The Catholic Church in Australia has rejected laws forcing priests to report child abuse which are revealed during confessions. The church leaders said that they prefer to maintain the sanctity of confessions saying that revealing confessions made to priests would infringe on their religious liberties.
Last year, Australia completed a five-year government-appointed inquiry into child sex abuse in churches and other institutions, amid allegations worldwide that churches had protected paedophile priests by moving them from parish to parish. The inquiry heard that seven percent of Catholic priests working in Australia between 1950 and 2010 had been accused of child sex crimes and that nearly 1,100 people had filed child sexual assault claims against the Anglican Church over 35 years.
Laws where introduced in a state and a territory in Australia which made it a crime for priests to fail to report abuse heard in the confessional.
The Church said on Friday that it would accept 98 per cent of the recomendations made by the inquiry.
“The only recommendation we can’t accept is removing the seal of confession,” Sister Monica Cavanagh, president of Catholic Religious Australia said at a press conference.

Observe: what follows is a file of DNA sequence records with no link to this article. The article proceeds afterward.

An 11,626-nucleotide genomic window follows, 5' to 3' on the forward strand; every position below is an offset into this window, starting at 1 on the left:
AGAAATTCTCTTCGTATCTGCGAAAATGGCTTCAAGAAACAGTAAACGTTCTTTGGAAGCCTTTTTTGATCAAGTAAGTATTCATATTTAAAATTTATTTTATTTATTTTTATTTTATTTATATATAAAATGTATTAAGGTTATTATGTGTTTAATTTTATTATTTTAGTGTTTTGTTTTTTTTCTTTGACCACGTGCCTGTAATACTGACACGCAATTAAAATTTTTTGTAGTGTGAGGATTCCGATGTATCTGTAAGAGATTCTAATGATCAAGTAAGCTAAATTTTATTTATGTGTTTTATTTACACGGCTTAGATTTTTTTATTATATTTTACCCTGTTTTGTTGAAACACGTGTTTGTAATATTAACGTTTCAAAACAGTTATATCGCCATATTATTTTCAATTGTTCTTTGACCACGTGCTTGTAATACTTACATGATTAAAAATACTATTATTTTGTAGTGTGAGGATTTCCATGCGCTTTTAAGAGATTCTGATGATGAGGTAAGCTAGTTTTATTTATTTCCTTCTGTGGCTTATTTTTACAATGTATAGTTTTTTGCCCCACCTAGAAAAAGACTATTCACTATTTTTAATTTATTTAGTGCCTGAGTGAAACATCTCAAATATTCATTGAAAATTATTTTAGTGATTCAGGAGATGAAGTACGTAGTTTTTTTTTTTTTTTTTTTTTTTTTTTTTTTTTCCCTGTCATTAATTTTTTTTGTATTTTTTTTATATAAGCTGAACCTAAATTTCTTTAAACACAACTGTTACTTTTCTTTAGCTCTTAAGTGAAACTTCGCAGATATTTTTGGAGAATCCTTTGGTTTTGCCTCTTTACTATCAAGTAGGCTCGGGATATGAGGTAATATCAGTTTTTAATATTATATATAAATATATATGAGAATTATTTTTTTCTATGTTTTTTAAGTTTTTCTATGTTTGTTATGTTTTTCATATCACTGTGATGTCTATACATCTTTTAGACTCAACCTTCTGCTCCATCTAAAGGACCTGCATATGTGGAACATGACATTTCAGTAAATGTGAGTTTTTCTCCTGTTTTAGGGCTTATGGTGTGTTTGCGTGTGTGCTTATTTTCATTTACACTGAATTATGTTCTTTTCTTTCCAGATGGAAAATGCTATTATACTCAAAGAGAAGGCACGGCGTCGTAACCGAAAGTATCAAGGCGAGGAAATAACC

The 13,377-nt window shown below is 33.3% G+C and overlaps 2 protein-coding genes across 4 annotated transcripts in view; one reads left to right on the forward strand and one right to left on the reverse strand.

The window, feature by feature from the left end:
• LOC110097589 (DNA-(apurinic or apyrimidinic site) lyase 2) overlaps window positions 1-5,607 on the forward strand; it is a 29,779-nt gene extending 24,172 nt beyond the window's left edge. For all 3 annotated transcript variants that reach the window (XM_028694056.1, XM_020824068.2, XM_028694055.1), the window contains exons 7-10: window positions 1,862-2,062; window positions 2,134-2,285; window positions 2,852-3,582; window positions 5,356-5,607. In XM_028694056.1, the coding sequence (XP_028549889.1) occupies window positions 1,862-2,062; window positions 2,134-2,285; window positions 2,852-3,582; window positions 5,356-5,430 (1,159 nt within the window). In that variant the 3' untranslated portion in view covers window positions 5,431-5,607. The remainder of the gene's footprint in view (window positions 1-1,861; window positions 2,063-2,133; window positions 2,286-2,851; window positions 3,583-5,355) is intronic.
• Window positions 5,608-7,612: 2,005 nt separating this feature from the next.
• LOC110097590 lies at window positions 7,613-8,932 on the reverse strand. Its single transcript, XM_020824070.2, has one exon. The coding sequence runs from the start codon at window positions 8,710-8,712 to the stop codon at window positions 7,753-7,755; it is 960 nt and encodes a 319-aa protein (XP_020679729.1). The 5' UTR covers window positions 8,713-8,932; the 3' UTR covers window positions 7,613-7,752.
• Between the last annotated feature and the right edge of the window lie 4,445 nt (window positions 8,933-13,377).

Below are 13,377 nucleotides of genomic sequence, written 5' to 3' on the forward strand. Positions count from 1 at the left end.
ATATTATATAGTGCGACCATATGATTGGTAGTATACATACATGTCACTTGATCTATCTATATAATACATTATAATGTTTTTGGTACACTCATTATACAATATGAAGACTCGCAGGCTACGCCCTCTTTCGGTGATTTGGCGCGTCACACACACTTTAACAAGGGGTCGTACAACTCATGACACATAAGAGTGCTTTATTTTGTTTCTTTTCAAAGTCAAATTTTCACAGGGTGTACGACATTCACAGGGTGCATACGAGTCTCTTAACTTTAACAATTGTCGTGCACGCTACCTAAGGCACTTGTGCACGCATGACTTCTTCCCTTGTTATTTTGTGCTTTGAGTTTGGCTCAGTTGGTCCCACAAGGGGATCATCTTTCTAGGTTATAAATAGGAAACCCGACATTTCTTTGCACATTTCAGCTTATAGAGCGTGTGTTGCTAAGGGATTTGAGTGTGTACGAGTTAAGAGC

Addressing reporters, Australian Catholic Bishops Conference President Mark Coleridge said the seal of confession was “a non-negotiable element of our religious life and embodies an understanding of the believer and God”.
This move by the Church is likely to cause more trouble for the institution. Earlier this week Pope Francis was accused by a top Vatican official of covering up a child sexual abuse incident. Archbishop Carlo Maria Vigano had demanded his resignation in a document which accused a long list of current and past Vatican and US Church officials of covering up the case of Cardinal Theodore McCarrick, who resigned last month in disgrace.
While in Ireland for the World meeting of families, the Pontiff spoke of his shame over the “appalling crimmes” committed in recent decades and called for forgiveness from those who had suffered.